Choosing Forgiveness Story

Rape Victim Freed from Anger & Fear

Linda’s Story

Linda Doane knows what it’s like to move from hurt to hope. She shared her story of choosing forgiveness with our team—as well as how Nancy DeMoss Wolgemuth’s book Choosing Forgiveness was instrumental on her journey.

When my therapist asked me to draw a picture of my anger, I sketched a woman with a wild animal inside trying to claw its way out. In reality, it often did escape. I was angry.

  • Angry at God for letting someone molest an innocent child.
  • Angry at my step-grandfather, Charlie, for raping me.
  • Angry at my grandmother for staying with him.
  • Angry at my parents for telling me to never speak of it again.

And I didn’t. I never spoke of it again until I shared it with my soon-to-be husband, Bob. But all those years I kept replaying the scene: Once Charlie finished, I wrapped myself in a towel and huddled in the tub all night, terrified, crying. In my childlike reasoning, I believed it was my fault because I’d told my step-grandpa I loved him.

The nightmares started when my son turned seven—the same age I’d been when Charlie raped me. I was paralyzed by fear and didn’t want to leave my home.

When I did leave, I experienced debilitating panic attacks. Twice, I was hospitalized for three weeks after a total breakdown. Eventually, I couldn’t even go to work, and my husband didn’t want to leave me alone.

Then, at thirty-seven, I began reading the Bible for the first time in my life. I’d always believed God was just waiting for me to sin so he could zap me. Now, though, I read how much He loved me, and that brought such comfort and peace.

When Bob and I moved back to my hometown, I started seeing a Christian counselor for my anger. She recommended I read Nancy’s book Choosing Forgiveness.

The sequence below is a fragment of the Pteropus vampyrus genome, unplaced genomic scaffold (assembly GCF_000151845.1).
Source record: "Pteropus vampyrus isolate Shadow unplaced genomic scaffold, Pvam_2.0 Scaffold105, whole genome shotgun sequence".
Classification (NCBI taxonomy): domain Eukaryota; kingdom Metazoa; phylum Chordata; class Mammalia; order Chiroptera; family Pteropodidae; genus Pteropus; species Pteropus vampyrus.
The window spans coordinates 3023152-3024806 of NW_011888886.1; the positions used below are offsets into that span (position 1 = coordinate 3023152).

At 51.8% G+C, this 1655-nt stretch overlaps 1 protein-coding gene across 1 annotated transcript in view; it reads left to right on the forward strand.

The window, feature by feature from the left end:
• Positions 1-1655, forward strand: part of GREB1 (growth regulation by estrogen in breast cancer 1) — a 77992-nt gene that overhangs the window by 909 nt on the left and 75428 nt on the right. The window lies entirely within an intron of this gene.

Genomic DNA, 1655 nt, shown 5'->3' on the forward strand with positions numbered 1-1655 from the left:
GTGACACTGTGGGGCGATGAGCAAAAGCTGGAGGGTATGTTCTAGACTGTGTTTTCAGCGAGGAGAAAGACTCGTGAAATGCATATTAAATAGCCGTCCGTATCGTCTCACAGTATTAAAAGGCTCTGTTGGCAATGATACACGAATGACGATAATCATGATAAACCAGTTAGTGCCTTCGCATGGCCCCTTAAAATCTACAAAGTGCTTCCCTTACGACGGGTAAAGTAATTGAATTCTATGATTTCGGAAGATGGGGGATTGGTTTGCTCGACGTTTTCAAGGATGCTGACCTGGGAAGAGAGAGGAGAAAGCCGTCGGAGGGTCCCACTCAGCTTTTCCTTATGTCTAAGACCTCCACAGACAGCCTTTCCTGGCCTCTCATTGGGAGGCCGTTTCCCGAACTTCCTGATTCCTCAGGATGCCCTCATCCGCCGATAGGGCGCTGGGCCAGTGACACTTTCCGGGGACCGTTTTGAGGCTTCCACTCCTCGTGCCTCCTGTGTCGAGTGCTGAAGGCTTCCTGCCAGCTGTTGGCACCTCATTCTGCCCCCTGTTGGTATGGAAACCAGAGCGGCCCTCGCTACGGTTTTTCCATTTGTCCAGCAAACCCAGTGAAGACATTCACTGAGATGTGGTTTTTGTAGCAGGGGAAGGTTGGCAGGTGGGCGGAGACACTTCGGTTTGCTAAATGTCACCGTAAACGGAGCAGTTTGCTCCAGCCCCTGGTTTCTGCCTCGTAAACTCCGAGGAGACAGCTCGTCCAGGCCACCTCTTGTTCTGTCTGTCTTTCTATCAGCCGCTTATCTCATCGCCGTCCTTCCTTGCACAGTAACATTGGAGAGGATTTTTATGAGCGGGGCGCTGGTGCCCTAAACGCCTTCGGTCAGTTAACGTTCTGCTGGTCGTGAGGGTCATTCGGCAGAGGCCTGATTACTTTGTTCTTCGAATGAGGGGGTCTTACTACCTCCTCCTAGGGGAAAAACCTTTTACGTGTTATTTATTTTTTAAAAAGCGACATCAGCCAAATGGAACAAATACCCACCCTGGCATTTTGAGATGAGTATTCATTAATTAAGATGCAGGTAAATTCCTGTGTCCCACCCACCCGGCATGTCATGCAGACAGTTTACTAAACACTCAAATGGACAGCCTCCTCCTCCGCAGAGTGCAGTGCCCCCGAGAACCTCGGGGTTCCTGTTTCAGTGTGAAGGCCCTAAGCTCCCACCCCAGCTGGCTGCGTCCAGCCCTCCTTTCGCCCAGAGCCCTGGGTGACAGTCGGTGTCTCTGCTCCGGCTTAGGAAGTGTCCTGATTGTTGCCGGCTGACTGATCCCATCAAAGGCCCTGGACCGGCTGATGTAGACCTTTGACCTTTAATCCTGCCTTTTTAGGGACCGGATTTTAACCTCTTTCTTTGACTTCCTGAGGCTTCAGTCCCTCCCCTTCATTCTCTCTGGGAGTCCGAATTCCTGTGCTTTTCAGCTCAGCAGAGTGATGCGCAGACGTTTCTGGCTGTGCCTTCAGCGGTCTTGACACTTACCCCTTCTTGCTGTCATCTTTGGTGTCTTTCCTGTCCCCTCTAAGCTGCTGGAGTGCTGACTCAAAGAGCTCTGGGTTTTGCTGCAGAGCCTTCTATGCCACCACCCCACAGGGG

At first, I thought, “No, I can’t forgive them.” But as I read and reread that book, I began to see forgiveness meant I was detaching them from me. I wouldn’t give them another second of my life. I wouldn’t put any more shame on myself, and I wouldn’t take my anger out on anyone else.

I remember the day I realized no one was molesting me anymore; Charlie had been dead for years. I was the one hurting myself by holding onto rage, anger, and bitterness.

So one morning I listed the people I desired to forgive. Every day I prayed through the list:

  • “Today I forgive Charlie.”
  • “Today I forgive my mother.”
  • “Today I forgive my grandmother.”

I did this for months until forgiveness took root.

As I forgave each person, my fear began to dissipate too. For me, choosing forgiveness also meant realizing Jesus already knows and has forgiven my future sins.

I used to think I should sit at home and do nothing; that way I couldn’t sin. Now I have confidence that as soon as I recognize my sin and ask for forgiveness, God forgives me. That has taken away almost all my fear.

I don’t know if Charlie asked God for forgiveness before he died. But I do know Jesus won’t refuse him, and I can’t either. Jesus gave His life to buy Charlie’s forgiveness; I only had to let go of what Charlie did to me and let it set me free.

I believe God was there that night, crying with me, and I also know He is the One who has restored and redeemed the shame I felt.

Forgiveness has been such a gift to me.

Linda’s story—of abuse and the anger and fear that often follow it—is far too common. And that’s just one out of a multitude of reasons that you or someone you know might be harboring feelings of bitterness, believing yourself powerless to forgive. But you, too, can begin a journey of surrender you’ll never regret. You can move from hurt to hope through forgiveness.

Featured Resource

Would you like a copy of the book that helped Linda as she healed? We’d love to send you a copy of the newly rereleased edition when you make a donation of any amount to Revive Our Hearts.

Request  Choosing Forgiveness